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How Internet Addiction Is Affecting Lives

Date:
May 10, 2006
Source:
Blackwell Publishing Ltd.
Summary:
The Internet -- millions of people rely on it for everyday tasks. But when is the line crossed between average use and addiction? An article published in Perspectives in Psychiatric Care states, "The Internet has properties that for some individuals promote addictive behaviors and pseudo-intimate interpersonal relationships." Nurse practitioners will soon find themselves faced with the issues of "internet addicts" and their inability to get offline.

The Internet -- millions of people rely on it for everyday tasks. But when is the line crossed between average use and addiction? An article published in Perspectives in Psychiatric Care states, "The Internet has properties that for some individuals promote addictive behaviors and pseudo-intimate interpersonal relationships." Nurse practitioners will soon find themselves faced with the issues of "internet addicts" and their inability to get offline.

While not yet defined as a true addiction, many are suffering the consequences of obsession with the online world, unable to control their use. From gaming to sexual and emotional relationships, the internet is taking over lives. More and more people will be confronted with consequences such as divorce and physical symptoms which will force them to seek both medical and psychological treatment.

Online marital infidelity (cybersex) can lead to divorce and harm personal relationships. Individuals who seek out sexual partners online also appear to be at higher risk for sexually transmitted disease. Furthermore, such behaviors can lead to cybersexual addiction. Previous studies have reported that "Approximately 9 million people, or 15 percent of Internet users, accessed one of the top adult Web sites in a 1-month period."

Some physical symptoms include "cyber shakes," dry eyes, carpal tunnel syndrome and headaches. "A focus on the computer and lack of attention to daily reality is indicative of poor judgment and results on lowered grades in school, job loss, and indebtedness."

Recognizing this as an addiction will allow for appropriate treatment. Subsequently, therapists will be faced with how to treat such technological addictions and their associated issues.

This study is published in the Perspectives in Psychiatric Care.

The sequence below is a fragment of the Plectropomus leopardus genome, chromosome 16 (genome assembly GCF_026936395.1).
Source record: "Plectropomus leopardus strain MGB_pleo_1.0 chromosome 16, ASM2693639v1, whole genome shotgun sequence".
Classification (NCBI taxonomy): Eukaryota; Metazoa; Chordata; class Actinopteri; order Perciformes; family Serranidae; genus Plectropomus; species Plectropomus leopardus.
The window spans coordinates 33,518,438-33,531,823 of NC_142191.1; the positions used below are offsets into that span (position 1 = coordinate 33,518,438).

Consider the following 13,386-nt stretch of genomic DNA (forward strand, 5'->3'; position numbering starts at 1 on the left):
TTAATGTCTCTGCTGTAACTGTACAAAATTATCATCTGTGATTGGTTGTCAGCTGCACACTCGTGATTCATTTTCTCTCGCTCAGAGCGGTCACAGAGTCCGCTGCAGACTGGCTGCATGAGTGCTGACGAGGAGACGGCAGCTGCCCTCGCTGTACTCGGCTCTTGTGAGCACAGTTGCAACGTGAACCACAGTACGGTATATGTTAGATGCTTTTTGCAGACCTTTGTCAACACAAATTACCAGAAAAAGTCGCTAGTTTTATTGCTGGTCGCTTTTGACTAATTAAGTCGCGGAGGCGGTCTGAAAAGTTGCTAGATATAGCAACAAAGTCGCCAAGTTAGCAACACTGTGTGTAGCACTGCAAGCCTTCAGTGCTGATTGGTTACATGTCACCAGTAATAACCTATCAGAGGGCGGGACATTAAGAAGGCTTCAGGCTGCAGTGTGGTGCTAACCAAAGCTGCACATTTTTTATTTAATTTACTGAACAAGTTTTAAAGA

Diane M. Wieland, PhD, RN, CS has been a psychiatric nurse for over twenty-five years. Dr. Wieland also has a private practice in which she has treated patients with computer addiction. She received her PhD from the University of Pennsylvania and is certified as a clinical specialist for adult psychiatric-mental health from the American Nurses' Association.

About Perspectives in Psychiatric Care
Perspectives in Psychiatric Care (PPC) is recognized and respected as the journal for advanced practice psychiatric nurses. The journal provides advanced practice nurses with current research, clinical application, and knowledge about psychiatric nursing, prescriptive treatment, and education. It publishes peer-reviewed papers that reflect clinical practice issues, psychobiological information, and integrative perspectives that are evidence-based.

About the International Society of Psychiatric-Mental Health Nurses
The mission of the International Society of Psychiatric-Mental Health Nurses (ISPN) is to unite and strengthen the presence and the voice of specialty psychiatric-mental health nursing while influencing health care policy to promote equitable, evidence-based and effective treatment and care for individuals, families and communities. For more information, visit: www.ispn-psych.org.

About Blackwell Publishing
Blackwell Publishing is the world's leading society publisher, partnering with more than 665 academic, medical, and professional societies. Blackwell publishes over 800 journals and, to date, has published close to 6,000 text and reference books, across a wide range of academic, medical, and professional subjects.


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The above story is based on materials provided by Blackwell Publishing Ltd.. Note: Materials may be edited for content and length.


Cite This Page:

Blackwell Publishing Ltd.. "How Internet Addiction Is Affecting Lives." ScienceDaily. ScienceDaily, 10 May 2006. <www.sciencedaily.com/releases/2006/05/060510091101.htm>.
Blackwell Publishing Ltd.. (2006, May 10). How Internet Addiction Is Affecting Lives. ScienceDaily. Retrieved August 2, 2014 from www.sciencedaily.com/releases/2006/05/060510091101.htm
Blackwell Publishing Ltd.. "How Internet Addiction Is Affecting Lives." ScienceDaily. www.sciencedaily.com/releases/2006/05/060510091101.htm (accessed August 2, 2014).

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